Many countries have such laws, including the USA. As Arnold August points out, the US Penal Code, under Chapter 115 entitled "Treason, Sedition, and Subversive Activities," Section 2381 stipulates that any US citizen who "adheres to" or gives "aid and comfort . . . within the United States or elsewhere" to a country that US authorities consider to be an enemy "is guilty of treason and shall suffer death, or shall be imprisoned not less than five years and fined under this title but not less than $10,000." So too, Cuba has legislation directed at those who are funded by hostile foreign powers.
In comparison to the media's tidal outcry on behalf of Cubans imprisoned in Cuba, consider the coverage accorded the five Cubans imprisoned in the United States. During almost 12 years of incarceration, the Cuban Five have been largely ignored by the corporate media and consequently remain mostly unknown to the US public.
The Five possessed no weapons and committed no act of terror, sabotage, or espionage. Gerardo Hernandez, Fernando Gonzalez, Ramon Labañino, Antonio Guerrero, and Rene Gonzalez came to the United States during the 1990s to infiltrate and monitor the terrorist activities of private right-wing groups of Cuban exiles. The information they gathered in their undercover work was forwarded to the Cuban government which in turn passed much of it on to the US government with the understanding that the two nations were now supposedly cooperating in a war against terrorism.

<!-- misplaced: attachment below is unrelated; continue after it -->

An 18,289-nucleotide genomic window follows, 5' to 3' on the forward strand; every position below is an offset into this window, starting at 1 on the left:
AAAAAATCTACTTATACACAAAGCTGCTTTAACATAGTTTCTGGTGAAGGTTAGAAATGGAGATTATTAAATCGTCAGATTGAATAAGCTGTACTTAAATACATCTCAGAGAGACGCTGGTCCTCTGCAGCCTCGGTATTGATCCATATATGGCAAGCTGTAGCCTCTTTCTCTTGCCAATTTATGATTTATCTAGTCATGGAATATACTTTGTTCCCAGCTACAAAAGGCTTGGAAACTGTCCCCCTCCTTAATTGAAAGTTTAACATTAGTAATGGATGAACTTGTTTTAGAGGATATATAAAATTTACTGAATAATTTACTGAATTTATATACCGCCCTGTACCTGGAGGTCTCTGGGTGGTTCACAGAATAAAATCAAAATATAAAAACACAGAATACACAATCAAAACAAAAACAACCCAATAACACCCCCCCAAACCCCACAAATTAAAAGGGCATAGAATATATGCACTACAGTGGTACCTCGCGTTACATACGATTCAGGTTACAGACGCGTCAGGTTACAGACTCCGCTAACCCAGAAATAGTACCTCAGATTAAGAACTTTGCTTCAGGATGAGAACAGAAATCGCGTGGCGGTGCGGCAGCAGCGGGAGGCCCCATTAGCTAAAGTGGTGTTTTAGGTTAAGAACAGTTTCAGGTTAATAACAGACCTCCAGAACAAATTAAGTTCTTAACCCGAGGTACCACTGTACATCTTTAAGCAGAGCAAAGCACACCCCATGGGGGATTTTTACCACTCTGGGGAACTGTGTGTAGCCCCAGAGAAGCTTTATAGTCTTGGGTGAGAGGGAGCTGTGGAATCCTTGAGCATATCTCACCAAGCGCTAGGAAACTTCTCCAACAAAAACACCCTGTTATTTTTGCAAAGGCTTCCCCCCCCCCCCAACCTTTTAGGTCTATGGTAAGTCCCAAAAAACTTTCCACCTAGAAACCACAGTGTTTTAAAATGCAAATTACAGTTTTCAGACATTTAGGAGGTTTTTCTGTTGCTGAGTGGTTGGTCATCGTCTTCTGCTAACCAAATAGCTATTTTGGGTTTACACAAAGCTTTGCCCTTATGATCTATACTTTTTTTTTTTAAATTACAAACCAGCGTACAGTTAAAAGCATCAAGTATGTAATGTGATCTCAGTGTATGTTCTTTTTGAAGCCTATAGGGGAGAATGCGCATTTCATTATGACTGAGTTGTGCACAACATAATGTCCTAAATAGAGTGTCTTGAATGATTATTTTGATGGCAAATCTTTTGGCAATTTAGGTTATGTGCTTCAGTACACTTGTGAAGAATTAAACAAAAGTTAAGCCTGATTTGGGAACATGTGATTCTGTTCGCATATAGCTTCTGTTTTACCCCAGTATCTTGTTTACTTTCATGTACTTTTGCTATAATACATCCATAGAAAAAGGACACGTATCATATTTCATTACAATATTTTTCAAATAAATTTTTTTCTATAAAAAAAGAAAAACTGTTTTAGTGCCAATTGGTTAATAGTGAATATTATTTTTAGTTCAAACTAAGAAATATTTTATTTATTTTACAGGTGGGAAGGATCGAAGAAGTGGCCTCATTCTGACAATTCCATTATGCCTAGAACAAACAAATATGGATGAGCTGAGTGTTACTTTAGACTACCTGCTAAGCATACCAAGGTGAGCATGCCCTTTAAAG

In 1998 after receiving evidence of impending terrorist activities planned against Cuba, the FBI went into action. But instead of arresting the right-wing Cubans who were planning the attacks from US soil, the feds apprehended the five Cubans who were working at uncovering such plots.
The five were tried in a federal court in Miami, home to over half a million Cuban exiles. Miami is a community with a long history of hostility toward the Cuban government -- a record that a federal appellate court in the United States later described as a "perfect storm" of prejudice, designed to make a fair trial impossible.
The Cuban Five were kept in solitary confinement for 17 months, denied their right to bail and the right to a change of venue. After the longest trial in the history of the United States, they were sentenced by a jury in Miami to four life sentences plus 77 years collectively. The US public outside Miami heard next to nothing about this case -- in striking contrast to the lavish treatment later accorded to Zapata Tamayo.